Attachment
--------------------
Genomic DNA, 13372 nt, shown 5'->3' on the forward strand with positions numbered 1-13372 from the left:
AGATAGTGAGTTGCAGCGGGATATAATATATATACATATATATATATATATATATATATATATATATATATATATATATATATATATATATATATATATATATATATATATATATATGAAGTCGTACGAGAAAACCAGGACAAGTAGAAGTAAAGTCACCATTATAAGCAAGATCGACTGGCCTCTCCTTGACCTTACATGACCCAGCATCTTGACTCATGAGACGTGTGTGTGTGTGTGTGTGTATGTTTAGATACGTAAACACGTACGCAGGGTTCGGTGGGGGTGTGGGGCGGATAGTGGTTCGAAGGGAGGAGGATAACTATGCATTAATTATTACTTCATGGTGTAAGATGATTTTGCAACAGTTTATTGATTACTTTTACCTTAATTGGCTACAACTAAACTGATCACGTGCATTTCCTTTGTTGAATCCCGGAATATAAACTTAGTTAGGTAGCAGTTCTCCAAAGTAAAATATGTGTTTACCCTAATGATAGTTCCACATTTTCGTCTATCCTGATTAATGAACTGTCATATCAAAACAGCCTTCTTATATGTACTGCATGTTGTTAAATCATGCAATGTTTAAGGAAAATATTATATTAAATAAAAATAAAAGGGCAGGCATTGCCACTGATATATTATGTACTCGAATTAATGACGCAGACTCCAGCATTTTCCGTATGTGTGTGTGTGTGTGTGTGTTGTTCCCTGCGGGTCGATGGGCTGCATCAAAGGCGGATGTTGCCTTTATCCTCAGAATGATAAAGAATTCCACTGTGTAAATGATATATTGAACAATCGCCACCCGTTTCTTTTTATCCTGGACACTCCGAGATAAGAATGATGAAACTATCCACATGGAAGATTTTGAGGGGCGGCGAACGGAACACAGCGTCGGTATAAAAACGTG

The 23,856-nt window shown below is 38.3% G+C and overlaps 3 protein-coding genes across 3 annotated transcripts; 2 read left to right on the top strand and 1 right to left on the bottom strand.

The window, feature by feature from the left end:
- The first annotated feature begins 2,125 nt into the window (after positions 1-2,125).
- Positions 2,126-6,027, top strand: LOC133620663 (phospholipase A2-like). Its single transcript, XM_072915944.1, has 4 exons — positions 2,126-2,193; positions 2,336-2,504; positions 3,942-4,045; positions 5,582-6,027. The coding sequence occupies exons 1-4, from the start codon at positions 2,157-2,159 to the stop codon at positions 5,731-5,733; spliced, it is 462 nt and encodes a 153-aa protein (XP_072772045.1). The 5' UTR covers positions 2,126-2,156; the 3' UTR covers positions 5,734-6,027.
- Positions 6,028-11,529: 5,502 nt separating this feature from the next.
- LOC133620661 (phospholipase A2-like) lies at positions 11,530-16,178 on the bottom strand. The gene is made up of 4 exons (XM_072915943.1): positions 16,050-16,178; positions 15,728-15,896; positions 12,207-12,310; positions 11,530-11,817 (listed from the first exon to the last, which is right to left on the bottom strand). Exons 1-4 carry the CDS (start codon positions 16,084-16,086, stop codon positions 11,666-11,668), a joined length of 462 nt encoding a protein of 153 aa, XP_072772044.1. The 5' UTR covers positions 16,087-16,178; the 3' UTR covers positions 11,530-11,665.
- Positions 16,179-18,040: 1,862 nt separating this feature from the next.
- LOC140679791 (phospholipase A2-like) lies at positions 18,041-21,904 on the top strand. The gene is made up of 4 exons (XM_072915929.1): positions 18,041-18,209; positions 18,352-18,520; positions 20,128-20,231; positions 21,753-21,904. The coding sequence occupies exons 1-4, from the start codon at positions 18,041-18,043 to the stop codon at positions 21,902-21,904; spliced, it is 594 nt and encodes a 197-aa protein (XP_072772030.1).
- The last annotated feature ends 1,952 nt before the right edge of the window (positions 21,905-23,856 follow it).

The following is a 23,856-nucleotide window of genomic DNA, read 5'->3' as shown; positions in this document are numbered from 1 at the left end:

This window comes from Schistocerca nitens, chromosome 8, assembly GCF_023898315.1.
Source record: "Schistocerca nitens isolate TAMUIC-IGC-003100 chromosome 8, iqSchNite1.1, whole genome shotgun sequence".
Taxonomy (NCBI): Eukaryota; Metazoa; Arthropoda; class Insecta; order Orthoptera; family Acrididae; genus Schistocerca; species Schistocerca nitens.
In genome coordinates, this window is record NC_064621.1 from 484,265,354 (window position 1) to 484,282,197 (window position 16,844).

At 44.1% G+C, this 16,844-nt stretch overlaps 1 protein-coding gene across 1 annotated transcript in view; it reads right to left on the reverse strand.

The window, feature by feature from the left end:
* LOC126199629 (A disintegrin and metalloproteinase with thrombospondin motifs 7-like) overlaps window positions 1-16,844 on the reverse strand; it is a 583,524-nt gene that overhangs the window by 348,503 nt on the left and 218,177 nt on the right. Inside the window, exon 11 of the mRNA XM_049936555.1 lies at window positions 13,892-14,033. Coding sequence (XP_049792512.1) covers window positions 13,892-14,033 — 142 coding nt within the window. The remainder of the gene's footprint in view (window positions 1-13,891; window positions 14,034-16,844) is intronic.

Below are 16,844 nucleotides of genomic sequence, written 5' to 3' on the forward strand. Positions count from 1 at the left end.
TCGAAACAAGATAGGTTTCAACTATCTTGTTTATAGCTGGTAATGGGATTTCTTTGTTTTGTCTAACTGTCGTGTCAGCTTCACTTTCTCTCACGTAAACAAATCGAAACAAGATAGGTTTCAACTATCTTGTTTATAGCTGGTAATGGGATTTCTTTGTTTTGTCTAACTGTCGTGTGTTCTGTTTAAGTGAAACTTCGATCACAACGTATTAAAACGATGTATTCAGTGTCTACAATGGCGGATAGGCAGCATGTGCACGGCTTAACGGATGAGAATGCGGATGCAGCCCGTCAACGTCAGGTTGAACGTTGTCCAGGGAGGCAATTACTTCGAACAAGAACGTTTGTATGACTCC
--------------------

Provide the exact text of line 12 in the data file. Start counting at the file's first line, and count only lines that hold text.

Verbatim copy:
The following is a 23,856-nucleotide window of genomic DNA, read 5'->3' as shown; positions in this document are numbered from 1 at the left end: